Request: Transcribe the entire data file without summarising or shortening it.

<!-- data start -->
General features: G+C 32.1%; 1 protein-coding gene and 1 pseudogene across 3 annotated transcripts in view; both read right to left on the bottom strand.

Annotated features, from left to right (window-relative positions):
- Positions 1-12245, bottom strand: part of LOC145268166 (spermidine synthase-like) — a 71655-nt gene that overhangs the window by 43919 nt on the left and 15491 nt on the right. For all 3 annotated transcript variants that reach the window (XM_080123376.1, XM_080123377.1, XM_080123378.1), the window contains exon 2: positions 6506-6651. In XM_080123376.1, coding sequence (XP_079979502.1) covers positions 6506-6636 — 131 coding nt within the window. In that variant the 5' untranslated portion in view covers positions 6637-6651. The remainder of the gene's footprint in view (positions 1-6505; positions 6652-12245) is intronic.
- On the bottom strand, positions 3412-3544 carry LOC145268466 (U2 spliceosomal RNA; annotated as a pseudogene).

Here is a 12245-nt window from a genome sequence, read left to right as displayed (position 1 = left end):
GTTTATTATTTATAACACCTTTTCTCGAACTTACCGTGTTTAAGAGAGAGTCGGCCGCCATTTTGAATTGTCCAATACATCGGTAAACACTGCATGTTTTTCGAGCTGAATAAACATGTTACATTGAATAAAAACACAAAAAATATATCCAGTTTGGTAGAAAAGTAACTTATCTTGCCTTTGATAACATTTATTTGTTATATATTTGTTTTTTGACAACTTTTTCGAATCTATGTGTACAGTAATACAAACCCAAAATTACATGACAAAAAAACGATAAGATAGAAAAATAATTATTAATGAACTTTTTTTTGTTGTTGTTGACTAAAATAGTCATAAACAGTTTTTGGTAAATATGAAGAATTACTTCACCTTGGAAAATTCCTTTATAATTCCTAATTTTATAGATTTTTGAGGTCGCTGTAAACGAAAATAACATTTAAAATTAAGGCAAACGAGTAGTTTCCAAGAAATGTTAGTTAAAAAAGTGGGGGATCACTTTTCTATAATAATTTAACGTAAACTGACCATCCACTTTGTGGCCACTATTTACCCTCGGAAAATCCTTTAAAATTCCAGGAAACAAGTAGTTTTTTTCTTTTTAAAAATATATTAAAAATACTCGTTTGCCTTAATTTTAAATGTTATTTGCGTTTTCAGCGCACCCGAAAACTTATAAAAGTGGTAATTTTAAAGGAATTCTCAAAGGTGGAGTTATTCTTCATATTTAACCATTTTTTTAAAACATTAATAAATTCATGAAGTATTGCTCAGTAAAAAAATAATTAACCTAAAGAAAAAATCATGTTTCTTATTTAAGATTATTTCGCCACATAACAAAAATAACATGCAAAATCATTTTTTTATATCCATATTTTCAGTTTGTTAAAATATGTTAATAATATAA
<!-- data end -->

General features: G+C 32.1%; 1 protein-coding gene and 1 pseudogene across 3 annotated transcripts in view; both read right to left on the bottom strand.

Annotated features, from left to right (window-relative positions):
- Positions 1-12245, bottom strand: part of LOC145268166 (spermidine synthase-like) — a 71655-nt gene that overhangs the window by 43919 nt on the left and 15491 nt on the right. For all 3 annotated transcript variants that reach the window (XM_080123376.1, XM_080123377.1, XM_080123378.1), the window contains exon 2: positions 6506-6651. In XM_080123376.1, coding sequence (XP_079979502.1) covers positions 6506-6636 — 131 coding nt within the window. In that variant the 5' untranslated portion in view covers positions 6637-6651. The remainder of the gene's footprint in view (positions 1-6505; positions 6652-12245) is intronic.
- On the bottom strand, positions 3412-3544 carry LOC145268466 (U2 spliceosomal RNA; annotated as a pseudogene).

Here is a 12245-nt window from a genome sequence, read left to right as displayed (position 1 = left end):
GTTTATTATTTATAACACCTTTTCTCGAACTTACCGTGTTTAAGAGAGAGTCGGCCGCCATTTTGAATTGTCCAATACATCGGTAAACACTGCATGTTTTTCGAGCTGAATAAACATGTTACATTGAATAAAAACACAAAAAATATATCCAGTTTGGTAGAAAAGTAACTTATCTTGCCTTTGATAACATTTATTTGTTATATATTTGTTTTTTGACAACTTTTTCGAATCTATGTGTACAGTAATACAAACCCAAAATTACATGACAAAAAAACGATAAGATAGAAAAATAATTATTAATGAACTTTTTTTTGTTGTTGTTGACTAAAATAGTCATAAACAGTTTTTGGTAAATATGAAGAATTACTTCACCTTGGAAAATTCCTTTATAATTCCTAATTTTATAGATTTTTGAGGTCGCTGTAAACGAAAATAACATTTAAAATTAAGGCAAACGAGTAGTTTCCAAGAAATGTTAGTTAAAAAAGTGGGGGATCACTTTTCTATAATAATTTAACGTAAACTGACCATCCACTTTGTGGCCACTATTTACCCTCGGAAAATCCTTTAAAATTCCAGGAAACAAGTAGTTTTTTTCTTTTTAAAAATATATTAAAAATACTCGTTTGCCTTAATTTTAAATGTTATTTGCGTTTTCAGCGCACCCGAAAACTTATAAAAGTGGTAATTTTAAAGGAATTCTCAAAGGTGGAGTTATTCTTCATATTTAACCATTTTTTTAAAACATTAATAAATTCATGAAGTATTGCTCAGTAAAAAAATAATTAACCTAAAGAAAAAATCATGTTTCTTATTTAAGATTATTTCGCCACATAACAAAAATAACATGCAAAATCATTTTTTTATATCCATATTTTCAGTTTGTTAAAATATGTTAATAATATAA